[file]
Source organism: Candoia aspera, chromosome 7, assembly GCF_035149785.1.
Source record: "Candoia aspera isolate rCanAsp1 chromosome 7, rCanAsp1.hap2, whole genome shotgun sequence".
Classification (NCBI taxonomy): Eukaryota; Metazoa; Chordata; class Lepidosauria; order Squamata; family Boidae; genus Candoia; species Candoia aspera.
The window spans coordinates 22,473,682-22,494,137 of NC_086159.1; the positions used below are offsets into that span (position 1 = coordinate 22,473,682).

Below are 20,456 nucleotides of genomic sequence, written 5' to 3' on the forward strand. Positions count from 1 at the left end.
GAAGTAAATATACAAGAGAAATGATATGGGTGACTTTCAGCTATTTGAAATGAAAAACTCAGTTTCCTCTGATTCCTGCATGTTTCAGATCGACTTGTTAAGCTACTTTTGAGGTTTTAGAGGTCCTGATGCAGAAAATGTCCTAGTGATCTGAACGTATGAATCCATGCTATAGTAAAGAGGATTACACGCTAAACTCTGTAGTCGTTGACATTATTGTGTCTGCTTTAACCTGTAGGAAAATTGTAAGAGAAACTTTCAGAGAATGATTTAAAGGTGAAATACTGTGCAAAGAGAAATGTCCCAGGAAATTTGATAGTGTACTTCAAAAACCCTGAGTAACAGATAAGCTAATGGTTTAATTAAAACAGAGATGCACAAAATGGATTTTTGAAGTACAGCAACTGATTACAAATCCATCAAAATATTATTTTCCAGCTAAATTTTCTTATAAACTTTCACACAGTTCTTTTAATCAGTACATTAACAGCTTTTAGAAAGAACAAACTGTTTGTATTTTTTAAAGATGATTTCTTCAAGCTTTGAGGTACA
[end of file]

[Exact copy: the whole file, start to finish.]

Source organism: Candoia aspera, chromosome 7, assembly GCF_035149785.1.
Source record: "Candoia aspera isolate rCanAsp1 chromosome 7, rCanAsp1.hap2, whole genome shotgun sequence".
Classification (NCBI taxonomy): Eukaryota; Metazoa; Chordata; class Lepidosauria; order Squamata; family Boidae; genus Candoia; species Candoia aspera.
The window spans coordinates 22,473,682-22,494,137 of NC_086159.1; the positions used below are offsets into that span (position 1 = coordinate 22,473,682).

Below are 20,456 nucleotides of genomic sequence, written 5' to 3' on the forward strand. Positions count from 1 at the left end.
GAAGTAAATATACAAGAGAAATGATATGGGTGACTTTCAGCTATTTGAAATGAAAAACTCAGTTTCCTCTGATTCCTGCATGTTTCAGATCGACTTGTTAAGCTACTTTTGAGGTTTTAGAGGTCCTGATGCAGAAAATGTCCTAGTGATCTGAACGTATGAATCCATGCTATAGTAAAGAGGATTACACGCTAAACTCTGTAGTCGTTGACATTATTGTGTCTGCTTTAACCTGTAGGAAAATTGTAAGAGAAACTTTCAGAGAATGATTTAAAGGTGAAATACTGTGCAAAGAGAAATGTCCCAGGAAATTTGATAGTGTACTTCAAAAACCCTGAGTAACAGATAAGCTAATGGTTTAATTAAAACAGAGATGCACAAAATGGATTTTTGAAGTACAGCAACTGATTACAAATCCATCAAAATATTATTTTCCAGCTAAATTTTCTTATAAACTTTCACACAGTTCTTTTAATCAGTACATTAACAGCTTTTAGAAAGAACAAACTGTTTGTATTTTTTAAAGATGATTTCTTCAAGCTTTGAGGTACA